Hedge Funds cover a wide range of hedge fund-related topics and more than likely acts as an introduction to most on the hedge fund industry. Candidates will learn about the different types and styles of funds, how their performance can be measured, fee structures and the inherent risks associated with hedge fund investment. Additionally, studies on well-known hedge fund collapses are part of the study.
(To read more on hedge fund collapses, see Massive Hedge Fund Failures.)
Next, the private equity (PE) section gets into topics such as venture capital, leveraged buyouts (LBOs) and mezzanine debt. Additionally, the readings look at trends in the industry and the economics of private equity investments, namely the role of debt.
This topic covers all things credit, especially collateralized debt obligations (CDOs). In this section, candidates are expected to understand the basis behind CDO valuation and the different underlying assets a CDO can be based on, such as distressed debt and arbitrage CDOs. This is typically one of the most difficult sections for students on the exam, so a candidate may need to pay extra attention to this topic.
Risk Management and Portfolio Management
In this final topic, the candidates will get a greater understanding of key risk metrics and their effect on building an investment portfolio.
What Topics Are on the Level II Exam?
The Level II exam covers most of the same areas of study as Level I, but challenges test-takers to take the knowledge they've gained from Level I to a deeper level of understanding. Additionally, sections found on the second exam that are not present on the first include Core and Integrated Topics; Asset Allocation and Institutional Investors, and Commodities.
While only consisting of 100 multiple choice questions, the Level II exam also includes three sets of written essay questions, which will challenge a candidate's full understanding of the material. However, if you put in the required time and effort, you will more than likely be rewarded for your hard work.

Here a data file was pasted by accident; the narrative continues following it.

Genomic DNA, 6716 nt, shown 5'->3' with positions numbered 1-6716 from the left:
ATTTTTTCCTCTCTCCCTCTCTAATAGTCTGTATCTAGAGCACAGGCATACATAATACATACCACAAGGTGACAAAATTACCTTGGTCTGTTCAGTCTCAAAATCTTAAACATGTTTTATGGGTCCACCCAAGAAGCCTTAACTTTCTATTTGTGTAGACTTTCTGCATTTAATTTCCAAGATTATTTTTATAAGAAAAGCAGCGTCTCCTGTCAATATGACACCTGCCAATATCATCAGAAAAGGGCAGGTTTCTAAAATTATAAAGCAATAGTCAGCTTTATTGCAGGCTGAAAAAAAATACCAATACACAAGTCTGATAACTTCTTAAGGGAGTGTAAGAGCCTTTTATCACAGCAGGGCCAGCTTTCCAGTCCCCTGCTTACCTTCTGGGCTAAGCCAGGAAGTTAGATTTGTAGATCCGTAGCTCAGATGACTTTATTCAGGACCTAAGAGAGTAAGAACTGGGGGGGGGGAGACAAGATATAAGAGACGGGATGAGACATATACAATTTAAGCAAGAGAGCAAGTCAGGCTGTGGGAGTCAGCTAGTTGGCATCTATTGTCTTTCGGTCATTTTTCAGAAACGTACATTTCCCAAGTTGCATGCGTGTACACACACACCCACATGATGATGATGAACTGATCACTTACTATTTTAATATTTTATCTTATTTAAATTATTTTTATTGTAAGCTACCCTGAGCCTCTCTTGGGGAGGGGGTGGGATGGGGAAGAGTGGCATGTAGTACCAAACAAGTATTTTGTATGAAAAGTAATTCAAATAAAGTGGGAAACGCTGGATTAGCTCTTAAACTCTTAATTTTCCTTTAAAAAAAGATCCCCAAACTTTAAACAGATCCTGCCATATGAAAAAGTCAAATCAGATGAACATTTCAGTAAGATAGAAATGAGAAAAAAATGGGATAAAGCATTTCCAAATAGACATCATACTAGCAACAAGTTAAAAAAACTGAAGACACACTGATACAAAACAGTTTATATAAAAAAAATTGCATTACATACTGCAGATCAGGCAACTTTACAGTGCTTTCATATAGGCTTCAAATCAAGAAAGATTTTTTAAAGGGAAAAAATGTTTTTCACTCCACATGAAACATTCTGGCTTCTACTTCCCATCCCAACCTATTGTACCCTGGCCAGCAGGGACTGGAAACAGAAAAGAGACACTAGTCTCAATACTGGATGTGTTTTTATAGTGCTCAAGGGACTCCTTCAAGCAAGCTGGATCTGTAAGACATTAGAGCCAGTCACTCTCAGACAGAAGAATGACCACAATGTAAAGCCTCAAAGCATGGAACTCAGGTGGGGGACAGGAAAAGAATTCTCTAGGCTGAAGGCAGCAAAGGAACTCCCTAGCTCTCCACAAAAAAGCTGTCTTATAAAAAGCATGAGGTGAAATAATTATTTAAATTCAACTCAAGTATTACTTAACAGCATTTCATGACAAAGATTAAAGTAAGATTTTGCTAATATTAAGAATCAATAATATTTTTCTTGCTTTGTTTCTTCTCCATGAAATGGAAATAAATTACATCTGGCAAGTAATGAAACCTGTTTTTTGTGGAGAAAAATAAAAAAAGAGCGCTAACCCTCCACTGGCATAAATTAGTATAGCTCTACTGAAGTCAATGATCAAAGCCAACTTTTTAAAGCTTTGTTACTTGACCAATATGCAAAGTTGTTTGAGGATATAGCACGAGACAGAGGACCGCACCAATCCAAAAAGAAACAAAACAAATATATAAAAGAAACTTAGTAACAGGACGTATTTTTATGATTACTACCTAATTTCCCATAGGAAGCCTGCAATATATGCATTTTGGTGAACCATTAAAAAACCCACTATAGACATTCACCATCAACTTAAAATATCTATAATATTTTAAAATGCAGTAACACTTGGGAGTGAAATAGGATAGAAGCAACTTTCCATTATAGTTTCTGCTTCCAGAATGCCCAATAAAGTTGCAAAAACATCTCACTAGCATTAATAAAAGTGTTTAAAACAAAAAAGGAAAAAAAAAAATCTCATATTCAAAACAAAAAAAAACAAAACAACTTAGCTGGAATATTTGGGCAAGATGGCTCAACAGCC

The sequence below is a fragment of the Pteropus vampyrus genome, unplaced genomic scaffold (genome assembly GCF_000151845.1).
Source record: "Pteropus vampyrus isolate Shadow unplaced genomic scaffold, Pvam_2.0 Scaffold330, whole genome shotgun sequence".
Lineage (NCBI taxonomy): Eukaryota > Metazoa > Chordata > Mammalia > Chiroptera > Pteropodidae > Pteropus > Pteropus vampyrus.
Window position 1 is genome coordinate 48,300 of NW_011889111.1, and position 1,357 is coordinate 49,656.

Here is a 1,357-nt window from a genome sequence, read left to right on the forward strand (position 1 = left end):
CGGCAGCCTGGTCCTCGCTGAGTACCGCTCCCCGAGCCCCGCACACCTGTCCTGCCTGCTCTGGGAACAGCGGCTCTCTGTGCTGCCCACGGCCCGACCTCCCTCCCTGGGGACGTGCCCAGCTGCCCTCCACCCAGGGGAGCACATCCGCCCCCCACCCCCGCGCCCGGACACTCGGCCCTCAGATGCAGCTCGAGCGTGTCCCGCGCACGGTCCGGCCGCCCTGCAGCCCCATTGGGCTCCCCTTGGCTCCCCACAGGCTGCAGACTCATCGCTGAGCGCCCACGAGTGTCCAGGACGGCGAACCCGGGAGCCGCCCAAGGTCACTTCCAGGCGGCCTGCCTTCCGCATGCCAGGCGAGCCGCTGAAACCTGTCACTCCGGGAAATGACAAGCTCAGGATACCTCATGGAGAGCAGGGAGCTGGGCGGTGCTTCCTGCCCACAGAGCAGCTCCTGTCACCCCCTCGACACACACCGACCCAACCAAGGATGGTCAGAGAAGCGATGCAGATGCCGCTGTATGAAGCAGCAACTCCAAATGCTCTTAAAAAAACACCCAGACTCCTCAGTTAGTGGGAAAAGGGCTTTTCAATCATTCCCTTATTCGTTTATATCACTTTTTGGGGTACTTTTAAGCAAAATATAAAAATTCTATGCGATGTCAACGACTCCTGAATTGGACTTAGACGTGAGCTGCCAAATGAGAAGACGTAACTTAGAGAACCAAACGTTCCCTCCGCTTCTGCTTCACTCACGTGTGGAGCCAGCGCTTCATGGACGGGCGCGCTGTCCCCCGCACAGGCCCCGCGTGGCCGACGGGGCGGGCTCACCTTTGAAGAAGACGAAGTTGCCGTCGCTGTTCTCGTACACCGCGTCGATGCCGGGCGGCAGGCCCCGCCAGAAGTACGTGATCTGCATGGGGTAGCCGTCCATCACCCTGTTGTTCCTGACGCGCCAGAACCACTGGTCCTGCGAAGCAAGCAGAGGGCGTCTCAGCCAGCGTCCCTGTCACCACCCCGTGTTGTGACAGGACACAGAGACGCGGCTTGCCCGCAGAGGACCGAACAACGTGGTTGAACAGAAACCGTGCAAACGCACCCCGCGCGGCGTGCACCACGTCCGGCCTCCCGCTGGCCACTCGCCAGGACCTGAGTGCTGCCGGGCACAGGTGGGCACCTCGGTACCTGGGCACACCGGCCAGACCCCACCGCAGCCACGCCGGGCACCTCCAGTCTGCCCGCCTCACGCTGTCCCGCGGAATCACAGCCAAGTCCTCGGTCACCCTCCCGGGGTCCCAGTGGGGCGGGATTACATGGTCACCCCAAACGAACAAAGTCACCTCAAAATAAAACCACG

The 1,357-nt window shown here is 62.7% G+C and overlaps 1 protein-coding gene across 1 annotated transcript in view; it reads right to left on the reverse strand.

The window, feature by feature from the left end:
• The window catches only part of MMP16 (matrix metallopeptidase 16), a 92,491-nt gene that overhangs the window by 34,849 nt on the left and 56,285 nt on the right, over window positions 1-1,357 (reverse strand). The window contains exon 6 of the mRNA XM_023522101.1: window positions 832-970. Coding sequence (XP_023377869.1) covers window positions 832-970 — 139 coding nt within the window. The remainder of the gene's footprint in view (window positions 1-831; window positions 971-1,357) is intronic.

CAIA vs. CFA
With topics of study ranging from professional conduct standards, quantitative measures, financial reporting and portfolio management to name a few, receiving a CFA designation is a long and challenging endeavor. Becoming a charter holder brings with it a level of achievement and hopefully opens doors in one's profession that may not have been there prior.
That being said, the CFA charter is truly an all-encompassing designation that focuses more on portfolio management at its highest level. However, for individuals looking to achieve a more expert-level grasp on the area of alternative investments, the CAIA should be considered, either as a stand-alone designation or to augment one's CFA charter.
(For related reading, see The Alphabet Soup of Financial Certifications.)
The Bottom Line
Upon becoming a member of the CAIA, members get to enjoy many benefits associated with the designation. First and foremost, the CAIA designation itself is viewed as the standard for alternative investment professionals and thus CAIA members can be found in positions in many different areas, including hedge funds, PE funds, investment banks and commodity desks.
Also, the membership brings with it access to related events and conferences, where members can share ideas with like-minded professionals and build upon their knowledge of alternative investments. Like most highly-regarded professional designations, the perks associated with membership (both professional and otherwise) often are a large part of the reward.
This has just been an overview of the CAIA program and what individuals new to the designation can expect from it. For more information, visit the CAIA website to get a complete breakdown of the program and the CAIA Association itself.
(To learn about other designations, read A Guide to Financial Designations.)